Strategy : Where Do You Go From Here?
Karen Hosey is President and CEO of Z.O.E. Consulting, LLC, with over 24 years experience in strategic planning, sales and leadership development. She currently assists businesses and ministries in achieving their vision through customized processes in strategic planning, marketing and leadership development.
Many businesses and organizations take a reflective look back each quarter to ensure they are on track. This “quarterly review” usually focuses on numbers; “Did we hit our sales target?” “Did we hit our new client goal?” “How many new customers did we serve?” “Did we hit our profit margin?” While this financial review is absolutely critical, it should not be the only aspect of our businesses that we evaluate and assess. Numbers tell only a part of the story—and unfortunately, in many companies, they can tell whatever story the boss wants told irrespective of reality.
I’m reminded of when I served as the VP of Sales for a division of our company. The sales force had just come off a record year hitting a 24% profit margin (industry average was 18%) while boosting sales to $129 million. After submitting the sales plan for the next year and having it come back on two occasions with the comment “these numbers aren’t right” I finally realized that my boss wasn’t looking for actual numbers based on the market; he wanted something that justified numbers he had submitted. Did it matter that his number reflected a 30% market share capture for a new product launched into a new market against two dominant competitors? No, the number was neither attainable nor realistic but it was the number.
Financials are actually a reflection of investments in people and processes. If wise investments are made in those two areas, the numbers will speak for themselves. Yet, development, training and process improvement are usually afterthoughts during the planning process. As you begin your review and finalize plans for your future, here are a few items to consider:
What percentage of your review and your future plans are actually directly related to your vision? If your vision is to be the leading provider of customer relationships does your financial statement reflect that? Looking back at last year—did your communications with your staff address how close you were to your vision or to a financial target? How many of your employees can even articulate the vision?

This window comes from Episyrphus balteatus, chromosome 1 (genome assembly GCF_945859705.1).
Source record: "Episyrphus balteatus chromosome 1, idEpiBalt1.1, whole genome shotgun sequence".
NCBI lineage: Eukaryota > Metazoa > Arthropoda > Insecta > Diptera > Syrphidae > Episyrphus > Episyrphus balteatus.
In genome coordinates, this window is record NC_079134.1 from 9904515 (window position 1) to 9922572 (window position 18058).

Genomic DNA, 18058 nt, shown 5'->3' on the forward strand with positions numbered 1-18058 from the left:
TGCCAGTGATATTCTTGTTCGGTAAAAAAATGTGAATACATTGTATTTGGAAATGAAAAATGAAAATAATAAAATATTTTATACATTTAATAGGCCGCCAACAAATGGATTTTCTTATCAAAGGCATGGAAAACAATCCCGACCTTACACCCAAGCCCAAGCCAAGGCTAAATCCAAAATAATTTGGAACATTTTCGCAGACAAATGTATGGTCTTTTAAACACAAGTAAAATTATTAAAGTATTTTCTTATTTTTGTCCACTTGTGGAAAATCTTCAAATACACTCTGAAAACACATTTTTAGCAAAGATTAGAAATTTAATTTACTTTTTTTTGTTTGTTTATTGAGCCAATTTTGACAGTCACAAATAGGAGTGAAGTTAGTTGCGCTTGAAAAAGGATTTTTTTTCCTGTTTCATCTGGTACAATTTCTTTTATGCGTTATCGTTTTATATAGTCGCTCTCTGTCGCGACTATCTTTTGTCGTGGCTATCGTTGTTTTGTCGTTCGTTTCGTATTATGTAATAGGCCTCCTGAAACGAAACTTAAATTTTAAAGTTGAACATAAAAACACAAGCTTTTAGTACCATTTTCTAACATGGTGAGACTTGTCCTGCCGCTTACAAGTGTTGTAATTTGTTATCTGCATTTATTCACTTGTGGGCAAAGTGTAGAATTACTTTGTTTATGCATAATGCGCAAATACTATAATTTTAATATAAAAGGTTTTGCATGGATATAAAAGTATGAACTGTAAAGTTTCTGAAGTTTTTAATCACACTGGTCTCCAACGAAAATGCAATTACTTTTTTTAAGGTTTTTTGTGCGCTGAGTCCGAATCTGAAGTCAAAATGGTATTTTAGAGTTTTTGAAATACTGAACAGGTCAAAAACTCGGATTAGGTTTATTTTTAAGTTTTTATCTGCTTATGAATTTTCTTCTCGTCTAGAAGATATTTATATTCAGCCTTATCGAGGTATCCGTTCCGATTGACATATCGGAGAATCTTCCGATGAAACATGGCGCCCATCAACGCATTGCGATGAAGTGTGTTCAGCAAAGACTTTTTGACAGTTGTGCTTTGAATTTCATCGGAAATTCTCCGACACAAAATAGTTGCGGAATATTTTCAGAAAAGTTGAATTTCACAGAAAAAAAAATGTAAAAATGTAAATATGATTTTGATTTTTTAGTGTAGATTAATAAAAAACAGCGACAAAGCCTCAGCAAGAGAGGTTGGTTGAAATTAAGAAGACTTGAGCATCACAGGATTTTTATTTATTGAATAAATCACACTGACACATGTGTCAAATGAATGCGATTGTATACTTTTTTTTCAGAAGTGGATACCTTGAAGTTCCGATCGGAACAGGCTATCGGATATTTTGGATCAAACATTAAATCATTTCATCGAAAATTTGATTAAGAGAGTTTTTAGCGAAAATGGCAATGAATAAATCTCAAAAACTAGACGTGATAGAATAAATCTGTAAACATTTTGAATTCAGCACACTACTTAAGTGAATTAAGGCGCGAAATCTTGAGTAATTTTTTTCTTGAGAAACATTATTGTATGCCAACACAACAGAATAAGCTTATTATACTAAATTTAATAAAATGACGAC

What percentage of your review and future plans reflect your values? If investing in and valuing your people is a core value, does the money trail actually reflect that? How much has been spent on staff development? How much was spent on skill training? How much have you budgeted in those areas for the next year?
How much time (and money) has been invested in improving employee morale (which translates to loyalty and job performance)? Do you have a rewards program? Do you recognize outstanding performance in areas other than numbers? In what type of physical environment do your employees spend their day?
How much input do your employees have in the direction of the company? Are their ideas valued or tolerated? Are they included in the decision making and planning process or are they simply expected to “make it happen?”
Do your plans reflect a long-term mentality or “grab it and run?” Is every plan and every metric centered on the short term (18 months or less) or do they recognize short-term sacrifices for long term gain? When employees see only short-term solutions they become insecure about the future and that is not a breeding ground for excellence.
In recent years, many businesses have taken a short-term approach: as the life expectancy of a CEO has been shortened so has their willingness to invest in the future. They don’t have a need for a long term solution; they want their tenure to be successful so everything is based on the here and now. Employees have come to recognize that “the guy at the top won’t be here long” so they either try to “ride the storm” or “get what I can while I can” with no regard for the long term viability of the company. Because employees take the “path of least resistance” approach, performance and thus results suffer, the company does not do as well as expected so the CEO is indeed replaced and the self-fulfilling prophecy continues.
How can you break that cycle? Value the past, take care of the present but prepare for the future. Invest in people. Invest in processes that make people more proficient and efficient. A satisfied, well developed and valued workforce will produce results that can only be imagined in a short-term culture. Peter Drucker has said, “Management is doing things right, leadership is doing the right things.” As you evaluate past performance and prepare for the future, ask yourself, “Am I more focused on doing things right or doing the right things?” Those are not mutually exclusive. If the leadership takes the approach that “we will do what’s right, because it’s right then we’ll do it right” there is no way the organization can fail. And best of all, your staff will walk right beside you all the way!
© copyright Karen Hosey 2007